Gulf Coast hurricane recovery calls for "Wesleyan Plan"

3/15/2006

UMNS Commentary

By Rev. Chester Jones

 

In early February, I attended "A Time to Heal…" a conference held for the clergy of the Mississippi Conference organized by Bishop Hope Morgan Ward. The conference provided a space and opportunity for pastors to share their stories of pain, loss, frustration and rage from the hurricane.

The goal was to listen to these stories and to help reinforce and restore the faith and hope of the pastors who have suffered so much. We were helped by Bishop Kenneth Carder and his team from Duke Divinity School.

As one of the few outsiders privileged to participate in this conference, I was moved by the stories shared by pastors. For many, this may have been the first gathering where they could safely and tearfully share their grief, unhindered by the need to put on the face of strength as they care for the suffering of their congregants. They spoke of rising waters, stranded parishioners, total destruction and a feeling of desertion.

Hearing face to face the heart-rending stories I have read in the newspaper and heard over the phone reinforced the very foundation of my calling to ministry - a commitment to pastoral care. As one participant said, "We are the story people."

Clearly, during this tragic time, when the devastation of the storm is followed by the frustration of the slow response and apathy, people are in need of listening ears, compassionate hearts and helpful hands of true friends. "Bear one another's burdens," our Bible tells us, "and in this way you will fulfill the law of Christ." (Galatians 6:2, NRSV)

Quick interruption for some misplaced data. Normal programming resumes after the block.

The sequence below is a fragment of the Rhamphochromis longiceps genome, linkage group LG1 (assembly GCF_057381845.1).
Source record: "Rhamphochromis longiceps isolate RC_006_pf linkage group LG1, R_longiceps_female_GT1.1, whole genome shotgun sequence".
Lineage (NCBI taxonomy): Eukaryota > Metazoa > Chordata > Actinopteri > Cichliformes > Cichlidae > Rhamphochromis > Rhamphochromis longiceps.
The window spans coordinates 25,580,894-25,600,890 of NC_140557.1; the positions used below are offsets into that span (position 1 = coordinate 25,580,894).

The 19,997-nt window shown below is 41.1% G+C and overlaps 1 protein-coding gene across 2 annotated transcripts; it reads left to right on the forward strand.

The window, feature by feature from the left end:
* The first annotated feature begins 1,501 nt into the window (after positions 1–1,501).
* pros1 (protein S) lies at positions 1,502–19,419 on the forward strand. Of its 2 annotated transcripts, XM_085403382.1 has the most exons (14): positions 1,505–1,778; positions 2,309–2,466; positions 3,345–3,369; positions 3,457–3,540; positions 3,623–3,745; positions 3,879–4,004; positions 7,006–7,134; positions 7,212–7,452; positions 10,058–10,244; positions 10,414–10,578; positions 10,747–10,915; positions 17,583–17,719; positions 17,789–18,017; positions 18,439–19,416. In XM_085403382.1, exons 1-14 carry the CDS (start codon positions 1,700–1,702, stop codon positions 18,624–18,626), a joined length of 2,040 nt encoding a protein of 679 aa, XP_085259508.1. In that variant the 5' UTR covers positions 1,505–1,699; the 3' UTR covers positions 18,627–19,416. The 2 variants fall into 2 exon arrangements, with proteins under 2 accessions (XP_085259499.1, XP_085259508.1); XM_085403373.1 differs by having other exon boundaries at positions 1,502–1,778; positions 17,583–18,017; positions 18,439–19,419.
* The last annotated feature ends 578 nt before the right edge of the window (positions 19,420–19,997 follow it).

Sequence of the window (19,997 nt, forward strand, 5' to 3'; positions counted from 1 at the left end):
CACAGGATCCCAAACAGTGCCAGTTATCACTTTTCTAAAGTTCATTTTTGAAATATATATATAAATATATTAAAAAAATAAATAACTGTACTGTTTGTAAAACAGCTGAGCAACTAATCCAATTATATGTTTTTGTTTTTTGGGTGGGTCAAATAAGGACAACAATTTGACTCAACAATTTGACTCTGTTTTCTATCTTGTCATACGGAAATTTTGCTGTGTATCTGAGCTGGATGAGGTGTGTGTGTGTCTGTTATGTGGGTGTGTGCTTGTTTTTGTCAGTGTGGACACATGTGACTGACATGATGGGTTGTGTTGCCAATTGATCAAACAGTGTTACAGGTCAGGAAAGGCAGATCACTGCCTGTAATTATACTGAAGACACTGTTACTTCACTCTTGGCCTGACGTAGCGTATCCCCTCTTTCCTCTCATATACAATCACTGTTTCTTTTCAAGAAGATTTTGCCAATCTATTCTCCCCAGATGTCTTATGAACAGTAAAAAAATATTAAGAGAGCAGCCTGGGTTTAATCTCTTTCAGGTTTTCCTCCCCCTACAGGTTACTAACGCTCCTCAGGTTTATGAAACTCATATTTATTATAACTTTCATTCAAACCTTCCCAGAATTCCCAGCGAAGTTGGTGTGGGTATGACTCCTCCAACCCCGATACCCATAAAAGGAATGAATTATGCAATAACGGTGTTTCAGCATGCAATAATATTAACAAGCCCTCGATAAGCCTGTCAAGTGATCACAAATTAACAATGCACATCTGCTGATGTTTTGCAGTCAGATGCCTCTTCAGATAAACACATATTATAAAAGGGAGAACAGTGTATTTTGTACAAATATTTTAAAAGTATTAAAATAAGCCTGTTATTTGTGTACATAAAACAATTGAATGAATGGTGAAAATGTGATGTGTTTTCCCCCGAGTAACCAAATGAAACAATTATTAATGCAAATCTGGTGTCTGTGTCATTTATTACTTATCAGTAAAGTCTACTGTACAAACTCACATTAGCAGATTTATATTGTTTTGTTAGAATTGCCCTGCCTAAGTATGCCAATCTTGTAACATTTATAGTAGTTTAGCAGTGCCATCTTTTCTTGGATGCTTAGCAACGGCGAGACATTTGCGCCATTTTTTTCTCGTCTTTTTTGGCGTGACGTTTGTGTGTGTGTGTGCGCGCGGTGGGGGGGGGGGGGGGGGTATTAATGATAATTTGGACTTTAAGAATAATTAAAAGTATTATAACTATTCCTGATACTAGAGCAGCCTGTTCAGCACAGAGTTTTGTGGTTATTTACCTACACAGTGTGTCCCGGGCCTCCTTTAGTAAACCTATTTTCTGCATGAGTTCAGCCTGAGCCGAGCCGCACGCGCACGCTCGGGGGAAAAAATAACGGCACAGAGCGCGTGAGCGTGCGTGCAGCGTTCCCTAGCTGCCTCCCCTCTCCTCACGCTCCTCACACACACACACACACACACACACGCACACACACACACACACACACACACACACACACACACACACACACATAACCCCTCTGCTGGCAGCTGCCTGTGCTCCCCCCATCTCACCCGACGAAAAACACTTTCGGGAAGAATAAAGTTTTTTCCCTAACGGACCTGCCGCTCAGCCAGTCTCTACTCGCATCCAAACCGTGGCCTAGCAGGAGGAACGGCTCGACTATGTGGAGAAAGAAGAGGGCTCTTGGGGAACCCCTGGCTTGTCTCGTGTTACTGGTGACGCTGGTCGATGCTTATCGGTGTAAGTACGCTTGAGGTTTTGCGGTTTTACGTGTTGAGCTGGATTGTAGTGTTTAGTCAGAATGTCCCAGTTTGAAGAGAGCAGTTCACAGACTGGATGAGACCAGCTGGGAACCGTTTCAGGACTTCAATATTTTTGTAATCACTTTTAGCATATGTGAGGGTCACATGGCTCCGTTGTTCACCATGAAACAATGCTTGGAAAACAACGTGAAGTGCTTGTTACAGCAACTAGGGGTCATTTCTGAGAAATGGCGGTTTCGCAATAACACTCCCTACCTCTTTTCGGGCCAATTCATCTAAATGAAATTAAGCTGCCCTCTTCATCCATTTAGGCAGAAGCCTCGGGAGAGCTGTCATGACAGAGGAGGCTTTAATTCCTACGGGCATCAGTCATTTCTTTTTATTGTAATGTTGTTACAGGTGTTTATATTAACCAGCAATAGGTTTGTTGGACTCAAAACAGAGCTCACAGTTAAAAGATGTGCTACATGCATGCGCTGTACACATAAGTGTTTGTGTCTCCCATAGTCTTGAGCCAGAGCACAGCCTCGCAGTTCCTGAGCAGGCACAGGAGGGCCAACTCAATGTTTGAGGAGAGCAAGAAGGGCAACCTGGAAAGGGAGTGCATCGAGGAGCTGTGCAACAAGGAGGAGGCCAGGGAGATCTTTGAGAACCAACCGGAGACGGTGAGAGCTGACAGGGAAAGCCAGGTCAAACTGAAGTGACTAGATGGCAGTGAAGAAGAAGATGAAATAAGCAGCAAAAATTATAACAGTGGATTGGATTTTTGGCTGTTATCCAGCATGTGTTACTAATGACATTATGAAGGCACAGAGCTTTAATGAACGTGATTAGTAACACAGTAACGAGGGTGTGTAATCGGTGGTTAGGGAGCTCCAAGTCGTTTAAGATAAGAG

As we read the stories of underfunded recovery programs, homeless survivors and a loss of faith among so many people, there has rarely been a more important time for Christians to truly be the hands and feet, ears and voices of Christ in this world. The church must respond to this need with the greatest pastoral care we have ever seen or imagined. But while listening to the stories is vital, we must be moved to responsive action that fosters true compassion and justice.

 

'Provocative propositions'

Carder, who opened the conference with worship, told the pastors this was a time to "practice being a community of Christ." Being a community of Christ is a holistic call, and now is the time for our United Methodist connection to practice being the community and Body of Christ.

In doing this, we must think big. The United Methodist Church's Connectional Table has challenged our general agencies to come up with "provocative propositions," or strategic, visionary goals that can transform the church and society.

After hearing the personal stories of pain at the conference and reading the news of how broadly this pain is felt, I am convinced both the church and the state must commit themselves to achieving provocative propositions for the Gulf Coast region. The recovery efforts needed to address the magnitude of devastation left in the wake of the hurricane will call for visionary and committed leadership for a long time.

This is a call to address the needs of people who are poor and have little or no voice and are being put on the streets as federal funding runs out. More assistance will be needed for housing, health care, relocation and salary support as the region recovers. Healing cannot happen when we are distracted by the basic needs of survival.